I’m never quite sure what to do with the emotion that rises after these violent attacks on innocent people. I don’t know how to help or how to grieve or how to return to normal life without feeling guilty for still having a normal life.

Another senseless act of violence. Another set of emotions. Another set of fear. Another set of grief for those affected.

Another reminder to love.

To love the people that are easy to love and also those who aren’t.

And most importantly, a reminder to love the person who’s the hardest to love.

You.

There is very little I can do to stop the violent attacks that are happening in the world, but what about the violent attacks that are happening close to home—the violent attacks that are happening in your own body, expressed through your own thoughts and your own behaviors? I’d like to think that I’m not violent toward myself, but when I look closely at the dialogue I choose or the way I react to behaviors that don’t suit me, sometimes it can look like a war-zone. I’m not sure that I can go around wishing for world peace, when there isn’t peace right here, within myself.

There isn’t much I can do to prevent violent attacks on innocent people, but there is a lot I can do to stop the violent attacks that are happening within myself.

To allow diversity. Different emotions. Different thoughts. Different moods. Different behaviors. And to accept each one as unique and special and exquisitely beautiful as it builds a colorful array of variation and rich culture within myself.

To accept. The light, the dark, the deep, the shallow. To accept these varying aspects of myself, and recognize that even the things that seem imperfect lend themselves to cast perfect shadows in order to allow the light parts to shine even brighter.

To release. Release anger, release fear, release hurt, release resentment. And not just to release it, but to transform it into something that will enrich my life. To learn from these things; to alchemize my emotions into something beautiful: from sorrow to compassion; anger to activism; envy to inspiration; and fear to love.

To love. Not just to love the parts that are easy, but to love the parts that aren’t easy. The parts that scare me, trouble me, annoy, or irritate me. There is something there, beneath them, and the only way to find the gift is to love through the shadow that engulfs it.

To learn. And if, despite my best efforts, an attack still occurs, I’ll learn from it. How did it happen? What led to it? Where was I not paying attention? When did I stop listening? How can I get in front of the assault; in front of the build up; in front of the mindless cruelty toward myself?

Practice peace. Peace isn’t a onetime deal. Self-love isn’t graduation. Acceptance doesn’t show up and then stay without being entertained. It’s ongoing. It’s practice. It’s patience. It’s trying again and again and again.

World peace starts with inner peace.

Will you try?

Maggie-Lochtenberg

 

 

 

 

 

 

 

 

 

 

 

 

Photo: Maggie Lochtenberg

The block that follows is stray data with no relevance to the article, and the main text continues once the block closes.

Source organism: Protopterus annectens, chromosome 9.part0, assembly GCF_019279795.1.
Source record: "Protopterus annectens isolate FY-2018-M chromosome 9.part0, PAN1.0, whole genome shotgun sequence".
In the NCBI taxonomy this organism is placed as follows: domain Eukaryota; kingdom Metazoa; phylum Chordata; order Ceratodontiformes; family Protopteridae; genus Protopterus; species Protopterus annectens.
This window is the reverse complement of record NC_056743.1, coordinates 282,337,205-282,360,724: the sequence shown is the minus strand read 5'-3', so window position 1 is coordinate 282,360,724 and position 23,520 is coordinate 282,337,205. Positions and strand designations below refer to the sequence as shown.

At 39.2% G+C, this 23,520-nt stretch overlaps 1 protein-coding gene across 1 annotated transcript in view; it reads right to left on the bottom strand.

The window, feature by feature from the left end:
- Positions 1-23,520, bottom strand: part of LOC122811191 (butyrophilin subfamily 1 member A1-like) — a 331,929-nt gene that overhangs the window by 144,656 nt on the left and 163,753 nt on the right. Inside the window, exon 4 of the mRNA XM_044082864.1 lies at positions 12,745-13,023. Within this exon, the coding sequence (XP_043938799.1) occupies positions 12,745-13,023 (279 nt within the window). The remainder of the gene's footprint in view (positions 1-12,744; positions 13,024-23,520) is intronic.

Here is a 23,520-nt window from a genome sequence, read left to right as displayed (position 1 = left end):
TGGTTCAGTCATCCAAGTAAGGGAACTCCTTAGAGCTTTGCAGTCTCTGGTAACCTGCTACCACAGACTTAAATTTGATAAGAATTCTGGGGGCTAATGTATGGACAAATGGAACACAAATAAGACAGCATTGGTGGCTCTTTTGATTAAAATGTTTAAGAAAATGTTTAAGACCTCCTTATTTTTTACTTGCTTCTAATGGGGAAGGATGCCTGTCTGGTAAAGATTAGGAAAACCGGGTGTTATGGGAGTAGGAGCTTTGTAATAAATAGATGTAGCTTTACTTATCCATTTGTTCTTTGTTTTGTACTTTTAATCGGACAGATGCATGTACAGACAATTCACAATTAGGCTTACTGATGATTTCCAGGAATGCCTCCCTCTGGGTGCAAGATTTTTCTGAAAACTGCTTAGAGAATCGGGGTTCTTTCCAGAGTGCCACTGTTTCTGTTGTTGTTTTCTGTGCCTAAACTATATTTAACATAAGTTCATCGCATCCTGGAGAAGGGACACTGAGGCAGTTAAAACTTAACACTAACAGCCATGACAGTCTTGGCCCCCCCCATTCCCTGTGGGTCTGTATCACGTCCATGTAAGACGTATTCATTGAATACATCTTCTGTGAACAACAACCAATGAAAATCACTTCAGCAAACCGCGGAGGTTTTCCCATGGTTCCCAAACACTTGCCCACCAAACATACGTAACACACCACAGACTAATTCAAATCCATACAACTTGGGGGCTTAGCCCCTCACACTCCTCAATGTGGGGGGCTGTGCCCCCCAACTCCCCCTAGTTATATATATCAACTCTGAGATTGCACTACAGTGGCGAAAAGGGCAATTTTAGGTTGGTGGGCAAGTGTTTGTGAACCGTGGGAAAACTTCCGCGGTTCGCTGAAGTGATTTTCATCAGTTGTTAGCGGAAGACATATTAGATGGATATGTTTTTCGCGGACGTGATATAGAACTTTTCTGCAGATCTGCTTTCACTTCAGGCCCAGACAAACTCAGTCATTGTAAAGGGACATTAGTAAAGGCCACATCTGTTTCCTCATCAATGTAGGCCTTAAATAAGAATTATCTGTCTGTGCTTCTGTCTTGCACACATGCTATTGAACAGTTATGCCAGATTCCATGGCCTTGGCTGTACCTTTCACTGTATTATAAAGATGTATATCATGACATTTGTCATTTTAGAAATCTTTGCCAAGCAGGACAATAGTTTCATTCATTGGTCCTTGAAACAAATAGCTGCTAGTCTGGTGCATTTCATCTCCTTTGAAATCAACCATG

How to Balance Work and Life and Everything In Between

A few years ago, I found myself without a sitter for my two sons, who were about five and seven at the time. I was scheduled to teach my Yoga class at Utah State University, and I figured I could set them up with a movie in the back of the gym while I taught.

About 35 minutes into a 50 minute class, they began to get a little restless and started to wander around a bit. They didn’t leave the room and they remained silent, so I figured all was well.

A few minutes later, the fire alarm went off.

I immediately scanned the periphery of the space and found my two kiddos, standing stone cold and beet red next to the little red box on the wall. One of my students rushed to the main office to inform them of the false alarm, but it was too late; if there is an alarm, the fire department is required to respond. The building we occupied was huge. Numerous gyms, two swimming pools, locker rooms, offices, classrooms…everyone had to be evacuated, fully dressed or not.

In the end, everything was fine and my boys learned what that little red box was all about.

I learned that sometimes the work-life balance can be….messy.

Messy, but do-able.

It doesn’t matter if you work from home, away from home, or if your primary work is being a stay-home parent. It takes balance to make it all work, and balance is never at a still point. Balance is about shifting, moving and compromising; it’s about the give and take; the picking up and letting go. It’s about knowing how to care for your work and care for others; but also care for yourself.

Here are a few ideas that might help make it easier to juggle it all:

Trust. This is a big one. You’ve got to cultivate the trust that, as a family, you’ll be there for each other. You’ll hold each other up and fill in where there’s a need. Trust that life will support you and things will work out every.single.time. …even if it’s not exactly the way you had imagined or hoped it would. Trust that the work will get done, the house will get clean, your children will be loved, and at the end of the day, you will rest and be ready for another one.

Be Present. In order to maintain some small amount of order in the chaos, practice being present. Whoever or whatever is in front of you deserves your undivided attention; and your attention might bounce from one thing to the next as rapid as a ping pong ball, but each moment deserves your unbroken focus and awareness. If your mind is scattered between twenty things at once, you might end up feeling fragmented and broken, and whatever or whoever is on the receiving end of sparsely scattered attention will only be partially fulfilled. Give all of you to whatever is in front of you, even if it’s only for three seconds, and both you and the receiver will be felt, heard, seen and appreciated.